What can I afford?
Fully understand the extensive costs associated with purchasing a home and your financial situation before making the big decision. Unlike renting, you need to have significantly greater savings to cover your down payment in addition to your monthly mortgage payments. There are also other upfront costs associated with purchasing a home such as first-year homeowners insurance, home appraisal, home inspection, property taxes, and other closing costs like title insurance, first month’s mortgage interest, and origination fees. These costs far outweigh those associated with signing a lease which often just includes a security deposit, application fee, and first month’s rent.
When purchasing, it's also important to understand that the lower the down payment on the house, the more money you will spend on your home over time. A lower down payment presents a greater overall risk to the bank, resulting in higher interest payments. You will also be responsible for maintenance and repairs. So when budgeting for a home, make sure you have money left over for unexpected expenses.
Understanding your budget and the costs associated with buying will not only help you decide whether to buy or rent, but it will also help you determine a price range you can afford. It's important to be realistic and not rush into something you can’t sustain. If you need to rent for a bit while saving up some money, that’s ok.
What does the future of this area look like?
Looking at the economic development of where you are planning to live is another important factor to consider when deciding whether to rent or buy. Should you be moving to an area on an upward economic path, it could be a good idea to buy. As an area continues developing and prospering, so does the housing market.
Research the housing market of an area to see if home values are on an upward trend and at what rate they are increasing. If the economy in the area isn’t growing, then the value of your home will most likely decrease or, at best, remain stagnant. This can help guide your decision of whether or not it’s worth purchasing a home in the area you’re moving to.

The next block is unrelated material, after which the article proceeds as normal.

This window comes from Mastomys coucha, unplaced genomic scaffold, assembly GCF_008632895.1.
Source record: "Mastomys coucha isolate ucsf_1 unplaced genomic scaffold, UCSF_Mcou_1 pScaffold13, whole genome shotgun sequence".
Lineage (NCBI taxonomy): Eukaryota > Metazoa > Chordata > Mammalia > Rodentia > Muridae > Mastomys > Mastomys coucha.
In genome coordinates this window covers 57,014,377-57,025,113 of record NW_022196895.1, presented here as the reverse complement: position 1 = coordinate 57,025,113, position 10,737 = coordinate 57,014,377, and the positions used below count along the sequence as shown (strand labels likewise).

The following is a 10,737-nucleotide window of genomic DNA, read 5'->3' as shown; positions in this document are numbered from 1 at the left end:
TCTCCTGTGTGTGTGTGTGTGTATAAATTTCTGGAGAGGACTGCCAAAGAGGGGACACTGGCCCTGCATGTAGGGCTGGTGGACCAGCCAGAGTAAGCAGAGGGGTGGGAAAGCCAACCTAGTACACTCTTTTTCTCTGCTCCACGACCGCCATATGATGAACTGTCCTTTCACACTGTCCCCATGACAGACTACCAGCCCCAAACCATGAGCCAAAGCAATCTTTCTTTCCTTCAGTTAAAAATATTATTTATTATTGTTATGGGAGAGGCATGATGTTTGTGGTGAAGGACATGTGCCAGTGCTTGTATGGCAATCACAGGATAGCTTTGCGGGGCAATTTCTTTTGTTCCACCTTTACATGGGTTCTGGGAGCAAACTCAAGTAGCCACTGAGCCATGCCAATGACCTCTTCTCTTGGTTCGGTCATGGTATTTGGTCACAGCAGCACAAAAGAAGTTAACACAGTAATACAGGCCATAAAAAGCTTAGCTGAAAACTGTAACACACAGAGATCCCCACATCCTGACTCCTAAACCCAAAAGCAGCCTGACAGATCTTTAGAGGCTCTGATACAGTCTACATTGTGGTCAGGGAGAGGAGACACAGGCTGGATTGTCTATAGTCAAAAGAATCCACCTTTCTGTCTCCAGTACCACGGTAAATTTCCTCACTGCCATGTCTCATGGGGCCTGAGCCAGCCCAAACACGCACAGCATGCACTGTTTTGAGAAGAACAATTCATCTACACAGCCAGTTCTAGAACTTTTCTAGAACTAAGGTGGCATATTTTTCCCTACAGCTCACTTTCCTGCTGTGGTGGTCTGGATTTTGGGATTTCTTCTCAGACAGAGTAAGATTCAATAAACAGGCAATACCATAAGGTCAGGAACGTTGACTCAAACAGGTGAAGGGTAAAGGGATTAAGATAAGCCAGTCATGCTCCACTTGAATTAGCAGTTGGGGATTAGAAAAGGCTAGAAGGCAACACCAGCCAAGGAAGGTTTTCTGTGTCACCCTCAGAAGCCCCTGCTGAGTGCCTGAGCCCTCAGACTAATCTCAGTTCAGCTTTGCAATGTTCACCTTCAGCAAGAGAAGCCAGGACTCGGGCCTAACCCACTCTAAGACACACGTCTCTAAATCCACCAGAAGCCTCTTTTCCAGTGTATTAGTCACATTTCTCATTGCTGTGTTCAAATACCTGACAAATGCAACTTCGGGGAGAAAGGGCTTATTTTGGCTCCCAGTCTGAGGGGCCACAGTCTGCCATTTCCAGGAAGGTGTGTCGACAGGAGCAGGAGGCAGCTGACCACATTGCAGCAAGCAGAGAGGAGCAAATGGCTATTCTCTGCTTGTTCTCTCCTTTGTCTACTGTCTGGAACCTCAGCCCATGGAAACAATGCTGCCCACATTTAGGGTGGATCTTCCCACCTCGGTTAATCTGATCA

Use a Rent Vs. Buy Calculator
If you’re still not sure about which way to go, consider using a “rent vs. buy” calculator. These calculators compare the total cost of renting with the total cost of buying by taking into account many factors outside of rent or housing prices. Countless platforms including NerdWallet, Zillow, Realtor.com, and Trulia have their own versions using different variables to determine your most optimal option. Generally, the most common factors used to calculate results are:
- Location of house
- Price of house
- Cost of downpayment
- Anticipated time of occupancy
- Length of mortgage
- Cost to rent a similar home
- Price of renters insurance
Based on the information provided, they predict the outcomes of other variables such as home value appreciation/depreciation, insurance cost, tax deductions, incurring costs, HOA fees, typical home renovation and maintenance costs. To provide a better understanding of which choice is best for you, many calculators generate a graph showing the exact number of years until buying becomes cheaper than renting.
Hopefully, these tips and considerations will help guide you in making this big decision. In choosing whether to rent or buy, it’s important to take your time, do the research, and be honest and realistic with yourself about your current and future financial status.